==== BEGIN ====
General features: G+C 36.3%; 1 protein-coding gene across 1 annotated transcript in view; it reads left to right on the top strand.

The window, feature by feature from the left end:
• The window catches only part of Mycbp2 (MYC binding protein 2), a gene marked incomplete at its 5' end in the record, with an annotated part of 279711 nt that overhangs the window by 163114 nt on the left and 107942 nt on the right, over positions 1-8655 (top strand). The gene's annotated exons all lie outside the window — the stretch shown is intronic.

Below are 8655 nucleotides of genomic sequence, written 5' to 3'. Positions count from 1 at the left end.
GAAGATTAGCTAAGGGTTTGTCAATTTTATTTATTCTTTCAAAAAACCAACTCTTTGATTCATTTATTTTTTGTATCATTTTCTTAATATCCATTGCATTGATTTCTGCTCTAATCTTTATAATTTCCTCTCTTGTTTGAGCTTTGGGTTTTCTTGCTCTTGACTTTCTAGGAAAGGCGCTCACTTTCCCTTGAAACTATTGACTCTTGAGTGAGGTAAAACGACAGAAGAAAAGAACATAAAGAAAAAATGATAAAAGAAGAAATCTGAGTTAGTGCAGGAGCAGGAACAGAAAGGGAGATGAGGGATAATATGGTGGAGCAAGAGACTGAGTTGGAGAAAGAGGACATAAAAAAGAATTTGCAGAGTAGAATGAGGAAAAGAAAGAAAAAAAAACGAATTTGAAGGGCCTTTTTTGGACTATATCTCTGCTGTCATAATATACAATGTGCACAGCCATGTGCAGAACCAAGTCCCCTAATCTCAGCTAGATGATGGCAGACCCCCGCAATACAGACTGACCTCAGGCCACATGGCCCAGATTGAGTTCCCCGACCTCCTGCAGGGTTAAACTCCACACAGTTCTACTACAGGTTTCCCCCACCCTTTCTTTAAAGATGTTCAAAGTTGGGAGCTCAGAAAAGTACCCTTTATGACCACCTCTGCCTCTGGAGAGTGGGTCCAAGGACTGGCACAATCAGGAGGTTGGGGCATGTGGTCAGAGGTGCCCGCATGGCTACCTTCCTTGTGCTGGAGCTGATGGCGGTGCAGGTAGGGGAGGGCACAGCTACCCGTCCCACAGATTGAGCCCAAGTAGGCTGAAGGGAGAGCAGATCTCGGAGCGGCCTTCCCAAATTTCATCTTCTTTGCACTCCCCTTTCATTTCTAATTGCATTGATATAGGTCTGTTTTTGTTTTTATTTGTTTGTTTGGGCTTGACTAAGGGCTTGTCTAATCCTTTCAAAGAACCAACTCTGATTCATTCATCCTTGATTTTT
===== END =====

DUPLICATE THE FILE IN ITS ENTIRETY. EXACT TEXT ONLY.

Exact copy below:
General features: G+C 36.3%; 1 protein-coding gene across 1 annotated transcript in view; it reads left to right on the top strand.

The window, feature by feature from the left end:
• The window catches only part of Mycbp2 (MYC binding protein 2), a gene marked incomplete at its 5' end in the record, with an annotated part of 279711 nt that overhangs the window by 163114 nt on the left and 107942 nt on the right, over positions 1-8655 (top strand). The gene's annotated exons all lie outside the window — the stretch shown is intronic.

Below are 8655 nucleotides of genomic sequence, written 5' to 3'. Positions count from 1 at the left end.
GAAGATTAGCTAAGGGTTTGTCAATTTTATTTATTCTTTCAAAAAACCAACTCTTTGATTCATTTATTTTTTGTATCATTTTCTTAATATCCATTGCATTGATTTCTGCTCTAATCTTTATAATTTCCTCTCTTGTTTGAGCTTTGGGTTTTCTTGCTCTTGACTTTCTAGGAAAGGCGCTCACTTTCCCTTGAAACTATTGACTCTTGAGTGAGGTAAAACGACAGAAGAAAAGAACATAAAGAAAAAATGATAAAAGAAGAAATCTGAGTTAGTGCAGGAGCAGGAACAGAAAGGGAGATGAGGGATAATATGGTGGAGCAAGAGACTGAGTTGGAGAAAGAGGACATAAAAAAGAATTTGCAGAGTAGAATGAGGAAAAGAAAGAAAAAAAAACGAATTTGAAGGGCCTTTTTTGGACTATATCTCTGCTGTCATAATATACAATGTGCACAGCCATGTGCAGAACCAAGTCCCCTAATCTCAGCTAGATGATGGCAGACCCCCGCAATACAGACTGACCTCAGGCCACATGGCCCAGATTGAGTTCCCCGACCTCCTGCAGGGTTAAACTCCACACAGTTCTACTACAGGTTTCCCCCACCCTTTCTTTAAAGATGTTCAAAGTTGGGAGCTCAGAAAAGTACCCTTTATGACCACCTCTGCCTCTGGAGAGTGGGTCCAAGGACTGGCACAATCAGGAGGTTGGGGCATGTGGTCAGAGGTGCCCGCATGGCTACCTTCCTTGTGCTGGAGCTGATGGCGGTGCAGGTAGGGGAGGGCACAGCTACCCGTCCCACAGATTGAGCCCAAGTAGGCTGAAGGGAGAGCAGATCTCGGAGCGGCCTTCCCAAATTTCATCTTCTTTGCACTCCCCTTTCATTTCTAATTGCATTGATATAGGTCTGTTTTTGTTTTTATTTGTTTGTTTGGGCTTGACTAAGGGCTTGTCTAATCCTTTCAAAGAACCAACTCTGATTCATTCATCCTTGATTTTT